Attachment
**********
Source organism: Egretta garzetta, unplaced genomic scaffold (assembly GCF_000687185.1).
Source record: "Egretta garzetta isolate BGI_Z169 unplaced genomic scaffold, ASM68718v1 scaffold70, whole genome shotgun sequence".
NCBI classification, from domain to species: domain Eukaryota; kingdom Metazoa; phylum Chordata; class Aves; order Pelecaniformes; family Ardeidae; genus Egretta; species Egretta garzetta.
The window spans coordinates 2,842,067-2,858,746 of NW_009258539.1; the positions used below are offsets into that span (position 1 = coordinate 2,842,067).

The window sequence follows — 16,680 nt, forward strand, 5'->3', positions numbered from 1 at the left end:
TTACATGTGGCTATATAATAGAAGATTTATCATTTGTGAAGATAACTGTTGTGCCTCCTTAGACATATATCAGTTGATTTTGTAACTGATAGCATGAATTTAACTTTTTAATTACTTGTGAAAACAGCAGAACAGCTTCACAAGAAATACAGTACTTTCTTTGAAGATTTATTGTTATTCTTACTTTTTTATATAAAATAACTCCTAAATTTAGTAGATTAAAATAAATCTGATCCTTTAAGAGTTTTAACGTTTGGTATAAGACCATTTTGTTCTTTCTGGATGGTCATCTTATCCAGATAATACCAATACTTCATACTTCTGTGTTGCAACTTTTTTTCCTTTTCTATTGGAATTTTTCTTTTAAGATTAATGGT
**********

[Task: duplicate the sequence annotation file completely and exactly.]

Source organism: Egretta garzetta, unplaced genomic scaffold (assembly GCF_000687185.1).
Source record: "Egretta garzetta isolate BGI_Z169 unplaced genomic scaffold, ASM68718v1 scaffold70, whole genome shotgun sequence".
NCBI classification, from domain to species: domain Eukaryota; kingdom Metazoa; phylum Chordata; class Aves; order Pelecaniformes; family Ardeidae; genus Egretta; species Egretta garzetta.
The window spans coordinates 2,842,067-2,858,746 of NW_009258539.1; the positions used below are offsets into that span (position 1 = coordinate 2,842,067).

The window sequence follows — 16,680 nt, forward strand, 5'->3', positions numbered from 1 at the left end:
TTACATGTGGCTATATAATAGAAGATTTATCATTTGTGAAGATAACTGTTGTGCCTCCTTAGACATATATCAGTTGATTTTGTAACTGATAGCATGAATTTAACTTTTTAATTACTTGTGAAAACAGCAGAACAGCTTCACAAGAAATACAGTACTTTCTTTGAAGATTTATTGTTATTCTTACTTTTTTATATAAAATAACTCCTAAATTTAGTAGATTAAAATAAATCTGATCCTTTAAGAGTTTTAACGTTTGGTATAAGACCATTTTGTTCTTTCTGGATGGTCATCTTATCCAGATAATACCAATACTTCATACTTCTGTGTTGCAACTTTTTTTCCTTTTCTATTGGAATTTTTCTTTTAAGATTAATGGT